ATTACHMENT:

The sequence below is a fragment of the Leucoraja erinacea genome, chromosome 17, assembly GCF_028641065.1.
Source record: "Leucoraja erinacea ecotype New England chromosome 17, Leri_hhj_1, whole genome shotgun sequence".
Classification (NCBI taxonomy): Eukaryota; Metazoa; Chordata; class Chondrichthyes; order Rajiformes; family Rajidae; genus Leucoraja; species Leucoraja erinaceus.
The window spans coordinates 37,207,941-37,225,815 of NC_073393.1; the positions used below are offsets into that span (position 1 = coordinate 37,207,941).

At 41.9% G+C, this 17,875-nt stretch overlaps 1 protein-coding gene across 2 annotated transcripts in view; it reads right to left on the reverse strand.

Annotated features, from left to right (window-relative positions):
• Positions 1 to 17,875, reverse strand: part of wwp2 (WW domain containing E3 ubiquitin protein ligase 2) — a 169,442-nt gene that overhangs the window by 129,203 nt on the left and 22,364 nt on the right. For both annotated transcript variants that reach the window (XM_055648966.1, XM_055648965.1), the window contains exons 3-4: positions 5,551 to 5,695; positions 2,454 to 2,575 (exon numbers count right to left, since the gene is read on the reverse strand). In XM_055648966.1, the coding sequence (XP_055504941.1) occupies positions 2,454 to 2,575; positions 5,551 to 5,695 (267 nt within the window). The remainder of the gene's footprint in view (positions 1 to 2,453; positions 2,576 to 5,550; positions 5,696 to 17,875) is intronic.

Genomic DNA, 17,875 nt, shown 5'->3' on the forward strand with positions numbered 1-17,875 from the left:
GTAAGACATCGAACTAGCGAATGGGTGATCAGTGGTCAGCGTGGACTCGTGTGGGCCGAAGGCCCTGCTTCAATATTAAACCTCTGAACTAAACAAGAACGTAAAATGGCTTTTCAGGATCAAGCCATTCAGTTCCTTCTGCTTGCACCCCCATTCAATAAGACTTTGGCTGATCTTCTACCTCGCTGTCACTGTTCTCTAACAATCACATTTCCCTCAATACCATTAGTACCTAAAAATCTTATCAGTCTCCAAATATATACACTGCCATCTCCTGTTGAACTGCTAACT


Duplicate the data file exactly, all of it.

The sequence below is a fragment of the Leucoraja erinacea genome, chromosome 17, assembly GCF_028641065.1.
Source record: "Leucoraja erinacea ecotype New England chromosome 17, Leri_hhj_1, whole genome shotgun sequence".
Classification (NCBI taxonomy): Eukaryota; Metazoa; Chordata; class Chondrichthyes; order Rajiformes; family Rajidae; genus Leucoraja; species Leucoraja erinaceus.
The window spans coordinates 37,207,941-37,225,815 of NC_073393.1; the positions used below are offsets into that span (position 1 = coordinate 37,207,941).

At 41.9% G+C, this 17,875-nt stretch overlaps 1 protein-coding gene across 2 annotated transcripts in view; it reads right to left on the reverse strand.

Annotated features, from left to right (window-relative positions):
• Positions 1 to 17,875, reverse strand: part of wwp2 (WW domain containing E3 ubiquitin protein ligase 2) — a 169,442-nt gene that overhangs the window by 129,203 nt on the left and 22,364 nt on the right. For both annotated transcript variants that reach the window (XM_055648966.1, XM_055648965.1), the window contains exons 3-4: positions 5,551 to 5,695; positions 2,454 to 2,575 (exon numbers count right to left, since the gene is read on the reverse strand). In XM_055648966.1, the coding sequence (XP_055504941.1) occupies positions 2,454 to 2,575; positions 5,551 to 5,695 (267 nt within the window). The remainder of the gene's footprint in view (positions 1 to 2,453; positions 2,576 to 5,550; positions 5,696 to 17,875) is intronic.

Genomic DNA, 17,875 nt, shown 5'->3' on the forward strand with positions numbered 1-17,875 from the left:
GTAAGACATCGAACTAGCGAATGGGTGATCAGTGGTCAGCGTGGACTCGTGTGGGCCGAAGGCCCTGCTTCAATATTAAACCTCTGAACTAAACAAGAACGTAAAATGGCTTTTCAGGATCAAGCCATTCAGTTCCTTCTGCTTGCACCCCCATTCAATAAGACTTTGGCTGATCTTCTACCTCGCTGTCACTGTTCTCTAACAATCACATTTCCCTCAATACCATTAGTACCTAAAAATCTTATCAGTCTCCAAATATATACACTGCCATCTCCTGTTGAACTGCTAACT